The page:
Ciszek Hall is located in the Belmont section of the Bronx. Though the neighborhood is advertised as Little Italy North (the bocci crowd regularly commandeers part of the small neighborhood park), there are more than many Albanians, Hispanics and African-Americans as well, with the occasional housing complex for Fordham undergrads who prefer an off-campus alternative. Right down the street from Ciszek is a mosque; a little farther on is beautiful Mount Carmel Church, anchor of many neighborhood activities, especially the San Gennaro and St. Anthony festivals.
Walter J. Ciszek, S.J. was born on November 4, 1904 in Shenandoah, PA, where he spent his youth and attended parochial schools. In 1928 he entered the Society of Jesus. Experiencing what he has described as "almost a direct call from God," he volunteered for the Russian mission in response to the appeal made by Pope Pius XII to the Society of Jesus. In June 1937, Fr. Ciszek became the first American ordained in the Russian Byzantine Rite.
"With God in Russia"
On March 19, 1940, Fr. Ciszek entered Russia, but was arrested a year later and sentenced to fifteen years of hard labor. After five years in solitary confinement in Lubianka prison in Moscow, he was sent to the Siberian slave labor camps above the Artic circle. In 1955, upon his release from the prison camps, he was given restricted freedom in the Soviet Union and functioned as a priest while working in factories and as an auto mechanic. During all these years, Fr. Ciszek had no contact at all with the United States where, in 1947, he had been declared "legally dead."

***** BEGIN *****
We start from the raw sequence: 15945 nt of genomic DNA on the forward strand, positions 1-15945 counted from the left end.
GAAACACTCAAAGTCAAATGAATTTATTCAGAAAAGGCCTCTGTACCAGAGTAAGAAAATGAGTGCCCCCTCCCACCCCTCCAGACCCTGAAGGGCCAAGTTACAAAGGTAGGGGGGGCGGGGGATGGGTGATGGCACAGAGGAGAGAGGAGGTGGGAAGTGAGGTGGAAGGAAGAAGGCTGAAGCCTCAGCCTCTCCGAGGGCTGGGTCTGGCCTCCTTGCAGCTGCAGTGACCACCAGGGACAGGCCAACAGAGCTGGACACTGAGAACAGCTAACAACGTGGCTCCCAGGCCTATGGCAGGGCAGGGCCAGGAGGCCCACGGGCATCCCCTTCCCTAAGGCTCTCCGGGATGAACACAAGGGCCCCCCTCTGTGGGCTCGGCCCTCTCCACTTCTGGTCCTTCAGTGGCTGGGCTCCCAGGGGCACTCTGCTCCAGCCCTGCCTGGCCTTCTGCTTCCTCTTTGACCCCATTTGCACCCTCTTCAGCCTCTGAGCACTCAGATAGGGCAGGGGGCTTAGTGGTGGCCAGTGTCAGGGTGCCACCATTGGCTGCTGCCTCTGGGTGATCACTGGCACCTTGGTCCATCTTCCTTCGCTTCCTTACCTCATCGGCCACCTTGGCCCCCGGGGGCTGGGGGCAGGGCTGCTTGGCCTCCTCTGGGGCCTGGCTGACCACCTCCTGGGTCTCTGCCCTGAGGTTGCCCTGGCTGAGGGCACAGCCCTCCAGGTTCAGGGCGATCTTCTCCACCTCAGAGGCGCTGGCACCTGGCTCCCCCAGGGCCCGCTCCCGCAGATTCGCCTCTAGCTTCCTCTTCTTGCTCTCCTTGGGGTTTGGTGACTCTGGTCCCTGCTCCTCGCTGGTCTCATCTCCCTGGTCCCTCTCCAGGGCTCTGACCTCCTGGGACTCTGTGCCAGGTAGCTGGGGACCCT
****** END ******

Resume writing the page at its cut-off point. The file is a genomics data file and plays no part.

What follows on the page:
Return to America
Fr. Ciszek resurfaced in 1963 when, along with another American, he was exchanged for a Russian couple being held for espionage in the United States. After returning home, Fr. Ciszek became a member of the John XXIII Center for eastern Studies at Fordham University and worked in the building which now houses Ciszek Hall. Fr. Ciszek wrote two books describing his experiences in Russia: With God in Russia, "the book they wanted me to write," narrating his experiences in the Soviet Union, and He Leadeth Me, "the book I wanted to write," about the spiritual significance of those experiences.
During the last twenty-one years of his life, Fr. Ciszek became an internationally known director of the Spiritual Exercises. The counseling and retreat work that became his full-time occupation were marked by a simplicity in method and humility of heart that attracted all sorts of people to him for advice and spiritual direction. Fr. Ciszek died at John XXIII Center on December 8, 1984. He is buried at the Jesuit Center, formerly the Jesuit novitiate in Wernersville, PA.
Movement for Beatification
The official process of investigation into the life, holiness, and virtues of the Servant of God, Walter Ciszek, S.J., is being undertaken by a tribunal of the Byzantine Catholic Diocese of Passaic, NJ. The cause for his canonization is being promoted by the Fr. Walter Ciszek Prayer League which was established and approved by the Most Reverend Michael Dudick, D.D. in 1985.